Jim Fogarty takes a look at some of the paths Irish pilgrims walk each year
The upsurge of marathon running and walking in the 1960s cemented a great desire for exercises on roads and laneways which subsequently spilt over twenty years later for the Irish Heritage Council to open “Pilgrim Paths”.
The Heritage Council was established as a statutory body under the Heritage Act, 1995. The Heritage Council recommends that the principles of shared ownership and shared responsibility for our landscape should be reflected in planning legislation which is both inclusive and participatory. Now hundreds do the pilgrim way.
The world’s famous pilgrim route The Camino de Santiago (the Way of St. James) which covers five hundred miles from St. Jean-Pied-du-Port near Biarritz in France to Santiago. to the Cathedral of Santiago de Compostela in Galicia in north-western Spain. Here, legend has it that the remains of the apostle, Saint James the Great, are buried. It is a favourite walk of the Irish.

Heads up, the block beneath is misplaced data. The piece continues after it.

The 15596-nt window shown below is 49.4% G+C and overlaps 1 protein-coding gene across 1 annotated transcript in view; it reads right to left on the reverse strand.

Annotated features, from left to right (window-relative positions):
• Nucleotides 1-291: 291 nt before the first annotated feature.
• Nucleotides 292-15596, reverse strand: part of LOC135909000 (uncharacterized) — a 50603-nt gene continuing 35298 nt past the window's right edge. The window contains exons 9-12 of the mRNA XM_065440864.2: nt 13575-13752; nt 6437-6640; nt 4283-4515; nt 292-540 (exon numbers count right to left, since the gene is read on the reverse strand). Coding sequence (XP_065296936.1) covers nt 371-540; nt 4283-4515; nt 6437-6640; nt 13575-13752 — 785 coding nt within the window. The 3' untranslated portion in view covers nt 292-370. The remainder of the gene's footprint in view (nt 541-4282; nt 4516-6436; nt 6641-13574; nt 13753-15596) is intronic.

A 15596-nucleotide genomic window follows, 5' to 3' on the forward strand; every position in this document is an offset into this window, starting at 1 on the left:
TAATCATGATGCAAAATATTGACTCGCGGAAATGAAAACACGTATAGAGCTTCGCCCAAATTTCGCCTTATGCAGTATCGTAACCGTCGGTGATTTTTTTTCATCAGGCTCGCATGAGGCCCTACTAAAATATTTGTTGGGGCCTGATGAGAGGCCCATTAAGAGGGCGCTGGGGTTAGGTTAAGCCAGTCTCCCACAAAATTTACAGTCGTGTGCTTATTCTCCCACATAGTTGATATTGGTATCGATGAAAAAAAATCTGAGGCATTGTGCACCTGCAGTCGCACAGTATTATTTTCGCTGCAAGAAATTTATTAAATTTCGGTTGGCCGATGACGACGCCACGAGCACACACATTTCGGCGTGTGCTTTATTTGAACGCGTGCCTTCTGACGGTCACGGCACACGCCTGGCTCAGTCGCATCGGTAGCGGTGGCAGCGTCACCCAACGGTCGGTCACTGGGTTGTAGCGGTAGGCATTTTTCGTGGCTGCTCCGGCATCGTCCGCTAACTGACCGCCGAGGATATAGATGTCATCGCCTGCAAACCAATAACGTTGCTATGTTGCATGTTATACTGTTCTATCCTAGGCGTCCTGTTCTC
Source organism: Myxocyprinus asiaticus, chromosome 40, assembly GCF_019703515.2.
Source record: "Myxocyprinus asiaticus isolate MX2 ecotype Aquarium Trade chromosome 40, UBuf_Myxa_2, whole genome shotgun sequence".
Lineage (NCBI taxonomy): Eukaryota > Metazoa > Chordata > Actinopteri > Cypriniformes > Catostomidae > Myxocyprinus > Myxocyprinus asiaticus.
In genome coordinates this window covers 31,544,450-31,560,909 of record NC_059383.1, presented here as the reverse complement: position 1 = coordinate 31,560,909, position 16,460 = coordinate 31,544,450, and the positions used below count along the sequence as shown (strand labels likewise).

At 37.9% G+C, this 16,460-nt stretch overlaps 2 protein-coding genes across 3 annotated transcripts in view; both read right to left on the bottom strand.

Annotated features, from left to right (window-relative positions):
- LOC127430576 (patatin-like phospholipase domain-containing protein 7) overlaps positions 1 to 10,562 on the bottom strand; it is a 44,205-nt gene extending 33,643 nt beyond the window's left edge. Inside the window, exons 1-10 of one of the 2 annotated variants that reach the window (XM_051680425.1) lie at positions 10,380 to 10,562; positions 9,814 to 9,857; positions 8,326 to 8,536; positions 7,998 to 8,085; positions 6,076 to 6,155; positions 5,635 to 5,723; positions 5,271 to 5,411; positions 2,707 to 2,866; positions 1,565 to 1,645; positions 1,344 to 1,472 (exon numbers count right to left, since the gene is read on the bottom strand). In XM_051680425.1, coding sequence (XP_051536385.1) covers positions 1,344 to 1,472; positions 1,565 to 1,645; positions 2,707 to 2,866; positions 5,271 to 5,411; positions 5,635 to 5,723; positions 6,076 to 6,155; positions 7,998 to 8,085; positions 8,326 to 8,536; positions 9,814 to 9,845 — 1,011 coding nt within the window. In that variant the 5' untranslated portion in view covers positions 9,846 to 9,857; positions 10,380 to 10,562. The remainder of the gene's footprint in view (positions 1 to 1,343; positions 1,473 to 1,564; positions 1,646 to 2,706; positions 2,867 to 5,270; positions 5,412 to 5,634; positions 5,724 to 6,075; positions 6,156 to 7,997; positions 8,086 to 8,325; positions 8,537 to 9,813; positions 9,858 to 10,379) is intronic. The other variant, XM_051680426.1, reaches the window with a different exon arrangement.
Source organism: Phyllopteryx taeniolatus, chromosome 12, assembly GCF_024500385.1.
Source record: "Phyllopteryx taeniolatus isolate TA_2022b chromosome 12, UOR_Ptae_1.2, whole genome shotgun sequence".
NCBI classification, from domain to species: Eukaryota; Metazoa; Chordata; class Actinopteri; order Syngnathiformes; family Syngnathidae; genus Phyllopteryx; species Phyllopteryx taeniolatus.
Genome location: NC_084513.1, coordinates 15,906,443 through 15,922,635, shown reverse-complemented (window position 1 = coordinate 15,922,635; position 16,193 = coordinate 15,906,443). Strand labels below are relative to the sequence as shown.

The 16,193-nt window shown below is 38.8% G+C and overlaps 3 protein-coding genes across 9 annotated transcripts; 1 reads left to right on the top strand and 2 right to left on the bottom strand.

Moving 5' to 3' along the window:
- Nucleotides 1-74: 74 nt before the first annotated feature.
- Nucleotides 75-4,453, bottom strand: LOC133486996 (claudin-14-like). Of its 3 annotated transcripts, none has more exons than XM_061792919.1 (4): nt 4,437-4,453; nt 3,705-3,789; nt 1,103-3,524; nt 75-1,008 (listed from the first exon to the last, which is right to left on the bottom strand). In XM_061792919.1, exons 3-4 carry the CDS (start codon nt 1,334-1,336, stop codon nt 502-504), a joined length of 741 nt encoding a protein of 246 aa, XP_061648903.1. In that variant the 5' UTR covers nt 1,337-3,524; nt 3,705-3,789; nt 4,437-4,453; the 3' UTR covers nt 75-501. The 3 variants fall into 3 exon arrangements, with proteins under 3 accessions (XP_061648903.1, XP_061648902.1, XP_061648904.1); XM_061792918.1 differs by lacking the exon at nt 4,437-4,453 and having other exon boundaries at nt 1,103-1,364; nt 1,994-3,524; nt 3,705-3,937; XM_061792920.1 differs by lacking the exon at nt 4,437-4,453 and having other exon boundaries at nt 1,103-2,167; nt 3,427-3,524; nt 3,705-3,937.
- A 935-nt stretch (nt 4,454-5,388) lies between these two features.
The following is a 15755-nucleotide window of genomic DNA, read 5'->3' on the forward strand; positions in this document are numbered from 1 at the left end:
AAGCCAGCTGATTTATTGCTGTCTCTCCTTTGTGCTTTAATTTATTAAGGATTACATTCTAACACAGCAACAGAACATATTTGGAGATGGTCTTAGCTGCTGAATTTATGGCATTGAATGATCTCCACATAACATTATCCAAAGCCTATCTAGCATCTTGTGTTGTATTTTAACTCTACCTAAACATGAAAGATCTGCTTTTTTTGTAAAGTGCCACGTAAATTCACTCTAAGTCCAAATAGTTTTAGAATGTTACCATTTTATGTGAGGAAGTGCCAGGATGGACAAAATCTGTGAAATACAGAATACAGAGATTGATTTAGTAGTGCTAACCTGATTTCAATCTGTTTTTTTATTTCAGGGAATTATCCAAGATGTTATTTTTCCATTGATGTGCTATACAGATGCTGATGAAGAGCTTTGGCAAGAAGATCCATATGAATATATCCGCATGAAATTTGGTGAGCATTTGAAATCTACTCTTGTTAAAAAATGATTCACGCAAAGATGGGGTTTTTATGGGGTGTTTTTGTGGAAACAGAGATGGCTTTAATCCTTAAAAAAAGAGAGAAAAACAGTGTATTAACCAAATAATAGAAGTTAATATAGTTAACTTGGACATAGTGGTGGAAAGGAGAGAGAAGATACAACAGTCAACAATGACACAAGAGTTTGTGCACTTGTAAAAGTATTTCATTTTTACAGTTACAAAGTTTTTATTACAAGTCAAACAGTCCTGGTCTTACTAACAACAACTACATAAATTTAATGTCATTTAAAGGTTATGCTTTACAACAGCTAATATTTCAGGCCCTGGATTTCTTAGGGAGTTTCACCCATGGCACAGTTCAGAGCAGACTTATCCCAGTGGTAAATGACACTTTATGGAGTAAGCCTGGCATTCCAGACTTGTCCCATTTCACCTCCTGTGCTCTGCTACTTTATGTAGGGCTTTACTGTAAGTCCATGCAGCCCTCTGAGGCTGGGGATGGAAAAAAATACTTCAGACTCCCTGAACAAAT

One of the great advocates of walking was Father John O’Sullivan, the Jesuit priest who was beatified in May 2017, the first such ceremony in Ireland held in Gardiner Street Jesuit Church, Dublin. In the late 1890’s he walked extensively in Greece, Asia Minor and Macedonia.
While the ancient Irish always had a great reputation for spirituality and pilgrim penitential walks it was not until 2014 that credence and status was given to such walks with Ireland’s first National Pilgrim Paths Day in 2014, thus reviving our general appreciation of Ireland’s medieval Christian heritage.